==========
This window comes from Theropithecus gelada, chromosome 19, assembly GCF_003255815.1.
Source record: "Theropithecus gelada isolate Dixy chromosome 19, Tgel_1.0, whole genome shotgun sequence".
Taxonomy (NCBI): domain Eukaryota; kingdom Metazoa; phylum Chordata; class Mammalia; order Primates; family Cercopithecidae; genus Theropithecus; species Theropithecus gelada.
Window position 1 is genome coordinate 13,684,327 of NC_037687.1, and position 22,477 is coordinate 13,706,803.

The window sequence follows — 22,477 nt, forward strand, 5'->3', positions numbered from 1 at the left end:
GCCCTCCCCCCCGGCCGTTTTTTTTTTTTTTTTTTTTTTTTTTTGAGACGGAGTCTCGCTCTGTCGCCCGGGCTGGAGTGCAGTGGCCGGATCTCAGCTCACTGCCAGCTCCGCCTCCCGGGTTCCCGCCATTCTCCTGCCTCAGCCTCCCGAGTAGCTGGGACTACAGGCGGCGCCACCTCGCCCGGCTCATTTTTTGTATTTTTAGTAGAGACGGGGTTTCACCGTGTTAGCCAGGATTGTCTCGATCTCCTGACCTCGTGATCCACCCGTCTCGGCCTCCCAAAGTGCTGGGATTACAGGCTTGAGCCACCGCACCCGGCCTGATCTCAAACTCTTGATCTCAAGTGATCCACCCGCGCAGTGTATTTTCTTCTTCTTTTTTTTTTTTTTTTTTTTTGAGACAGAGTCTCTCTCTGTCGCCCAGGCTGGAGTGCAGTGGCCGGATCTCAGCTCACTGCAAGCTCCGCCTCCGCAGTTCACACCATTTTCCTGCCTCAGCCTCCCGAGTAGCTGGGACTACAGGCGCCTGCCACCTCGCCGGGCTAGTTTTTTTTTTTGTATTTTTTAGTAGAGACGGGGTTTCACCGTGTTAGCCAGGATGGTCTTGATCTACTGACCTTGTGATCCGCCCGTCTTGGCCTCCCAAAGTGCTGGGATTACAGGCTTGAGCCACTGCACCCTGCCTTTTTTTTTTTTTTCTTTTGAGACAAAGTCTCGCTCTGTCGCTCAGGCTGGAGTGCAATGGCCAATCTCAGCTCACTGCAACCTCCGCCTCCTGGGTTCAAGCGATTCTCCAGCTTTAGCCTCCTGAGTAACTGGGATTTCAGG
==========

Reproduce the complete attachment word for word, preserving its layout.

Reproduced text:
This window comes from Theropithecus gelada, chromosome 19, assembly GCF_003255815.1.
Source record: "Theropithecus gelada isolate Dixy chromosome 19, Tgel_1.0, whole genome shotgun sequence".
Taxonomy (NCBI): domain Eukaryota; kingdom Metazoa; phylum Chordata; class Mammalia; order Primates; family Cercopithecidae; genus Theropithecus; species Theropithecus gelada.
Window position 1 is genome coordinate 13,684,327 of NC_037687.1, and position 22,477 is coordinate 13,706,803.

The window sequence follows — 22,477 nt, forward strand, 5'->3', positions numbered from 1 at the left end:
GCCCTCCCCCCCGGCCGTTTTTTTTTTTTTTTTTTTTTTTTTTTGAGACGGAGTCTCGCTCTGTCGCCCGGGCTGGAGTGCAGTGGCCGGATCTCAGCTCACTGCCAGCTCCGCCTCCCGGGTTCCCGCCATTCTCCTGCCTCAGCCTCCCGAGTAGCTGGGACTACAGGCGGCGCCACCTCGCCCGGCTCATTTTTTGTATTTTTAGTAGAGACGGGGTTTCACCGTGTTAGCCAGGATTGTCTCGATCTCCTGACCTCGTGATCCACCCGTCTCGGCCTCCCAAAGTGCTGGGATTACAGGCTTGAGCCACCGCACCCGGCCTGATCTCAAACTCTTGATCTCAAGTGATCCACCCGCGCAGTGTATTTTCTTCTTCTTTTTTTTTTTTTTTTTTTTTGAGACAGAGTCTCTCTCTGTCGCCCAGGCTGGAGTGCAGTGGCCGGATCTCAGCTCACTGCAAGCTCCGCCTCCGCAGTTCACACCATTTTCCTGCCTCAGCCTCCCGAGTAGCTGGGACTACAGGCGCCTGCCACCTCGCCGGGCTAGTTTTTTTTTTTGTATTTTTTAGTAGAGACGGGGTTTCACCGTGTTAGCCAGGATGGTCTTGATCTACTGACCTTGTGATCCGCCCGTCTTGGCCTCCCAAAGTGCTGGGATTACAGGCTTGAGCCACTGCACCCTGCCTTTTTTTTTTTTTTCTTTTGAGACAAAGTCTCGCTCTGTCGCTCAGGCTGGAGTGCAATGGCCAATCTCAGCTCACTGCAACCTCCGCCTCCTGGGTTCAAGCGATTCTCCAGCTTTAGCCTCCTGAGTAACTGGGATTTCAGG